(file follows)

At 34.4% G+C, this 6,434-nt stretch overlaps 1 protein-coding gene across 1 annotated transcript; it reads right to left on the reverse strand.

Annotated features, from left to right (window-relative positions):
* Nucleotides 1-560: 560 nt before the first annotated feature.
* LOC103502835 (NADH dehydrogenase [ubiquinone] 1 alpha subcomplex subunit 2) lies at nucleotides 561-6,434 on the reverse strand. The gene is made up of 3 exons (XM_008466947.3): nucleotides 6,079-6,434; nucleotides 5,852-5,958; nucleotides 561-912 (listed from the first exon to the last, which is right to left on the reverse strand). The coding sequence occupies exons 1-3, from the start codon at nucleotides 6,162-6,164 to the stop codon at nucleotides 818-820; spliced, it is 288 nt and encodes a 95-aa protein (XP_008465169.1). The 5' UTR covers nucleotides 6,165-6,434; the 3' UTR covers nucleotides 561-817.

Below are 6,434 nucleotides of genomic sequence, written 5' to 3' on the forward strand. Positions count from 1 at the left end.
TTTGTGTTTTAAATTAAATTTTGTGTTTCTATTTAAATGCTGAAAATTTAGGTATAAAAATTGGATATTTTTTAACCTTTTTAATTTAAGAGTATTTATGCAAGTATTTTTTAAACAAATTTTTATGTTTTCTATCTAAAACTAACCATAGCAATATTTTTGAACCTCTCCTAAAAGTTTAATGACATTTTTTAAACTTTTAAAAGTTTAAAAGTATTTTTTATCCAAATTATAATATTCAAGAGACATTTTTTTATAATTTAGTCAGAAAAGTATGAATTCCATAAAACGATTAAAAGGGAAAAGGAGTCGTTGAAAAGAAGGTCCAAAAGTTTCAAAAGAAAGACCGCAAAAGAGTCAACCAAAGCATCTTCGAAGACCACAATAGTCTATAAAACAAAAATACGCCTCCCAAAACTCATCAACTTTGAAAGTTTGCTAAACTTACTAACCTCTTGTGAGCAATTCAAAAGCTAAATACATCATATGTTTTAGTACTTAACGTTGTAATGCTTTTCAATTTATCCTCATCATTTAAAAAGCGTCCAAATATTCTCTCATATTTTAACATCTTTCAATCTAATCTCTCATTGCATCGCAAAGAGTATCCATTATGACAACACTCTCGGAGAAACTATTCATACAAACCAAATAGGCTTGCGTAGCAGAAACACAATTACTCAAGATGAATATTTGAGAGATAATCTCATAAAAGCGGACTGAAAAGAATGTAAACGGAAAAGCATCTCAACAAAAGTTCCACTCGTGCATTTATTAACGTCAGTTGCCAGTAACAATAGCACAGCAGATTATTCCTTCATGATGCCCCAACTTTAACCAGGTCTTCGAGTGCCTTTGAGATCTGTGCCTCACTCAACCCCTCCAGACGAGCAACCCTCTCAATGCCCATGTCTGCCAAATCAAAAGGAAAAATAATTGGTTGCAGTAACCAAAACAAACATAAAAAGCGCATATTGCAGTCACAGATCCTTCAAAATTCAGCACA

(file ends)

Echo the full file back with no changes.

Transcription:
At 34.4% G+C, this 6,434-nt stretch overlaps 1 protein-coding gene across 1 annotated transcript; it reads right to left on the reverse strand.

Annotated features, from left to right (window-relative positions):
* Nucleotides 1-560: 560 nt before the first annotated feature.
* LOC103502835 (NADH dehydrogenase [ubiquinone] 1 alpha subcomplex subunit 2) lies at nucleotides 561-6,434 on the reverse strand. The gene is made up of 3 exons (XM_008466947.3): nucleotides 6,079-6,434; nucleotides 5,852-5,958; nucleotides 561-912 (listed from the first exon to the last, which is right to left on the reverse strand). The coding sequence occupies exons 1-3, from the start codon at nucleotides 6,162-6,164 to the stop codon at nucleotides 818-820; spliced, it is 288 nt and encodes a 95-aa protein (XP_008465169.1). The 5' UTR covers nucleotides 6,165-6,434; the 3' UTR covers nucleotides 561-817.

Below are 6,434 nucleotides of genomic sequence, written 5' to 3' on the forward strand. Positions count from 1 at the left end.
TTTGTGTTTTAAATTAAATTTTGTGTTTCTATTTAAATGCTGAAAATTTAGGTATAAAAATTGGATATTTTTTAACCTTTTTAATTTAAGAGTATTTATGCAAGTATTTTTTAAACAAATTTTTATGTTTTCTATCTAAAACTAACCATAGCAATATTTTTGAACCTCTCCTAAAAGTTTAATGACATTTTTTAAACTTTTAAAAGTTTAAAAGTATTTTTTATCCAAATTATAATATTCAAGAGACATTTTTTTATAATTTAGTCAGAAAAGTATGAATTCCATAAAACGATTAAAAGGGAAAAGGAGTCGTTGAAAAGAAGGTCCAAAAGTTTCAAAAGAAAGACCGCAAAAGAGTCAACCAAAGCATCTTCGAAGACCACAATAGTCTATAAAACAAAAATACGCCTCCCAAAACTCATCAACTTTGAAAGTTTGCTAAACTTACTAACCTCTTGTGAGCAATTCAAAAGCTAAATACATCATATGTTTTAGTACTTAACGTTGTAATGCTTTTCAATTTATCCTCATCATTTAAAAAGCGTCCAAATATTCTCTCATATTTTAACATCTTTCAATCTAATCTCTCATTGCATCGCAAAGAGTATCCATTATGACAACACTCTCGGAGAAACTATTCATACAAACCAAATAGGCTTGCGTAGCAGAAACACAATTACTCAAGATGAATATTTGAGAGATAATCTCATAAAAGCGGACTGAAAAGAATGTAAACGGAAAAGCATCTCAACAAAAGTTCCACTCGTGCATTTATTAACGTCAGTTGCCAGTAACAATAGCACAGCAGATTATTCCTTCATGATGCCCCAACTTTAACCAGGTCTTCGAGTGCCTTTGAGATCTGTGCCTCACTCAACCCCTCCAGACGAGCAACCCTCTCAATGCCCATGTCTGCCAAATCAAAAGGAAAAATAATTGGTTGCAGTAACCAAAACAAACATAAAAAGCGCATATTGCAGTCACAGATCCTTCAAAATTCAGCACA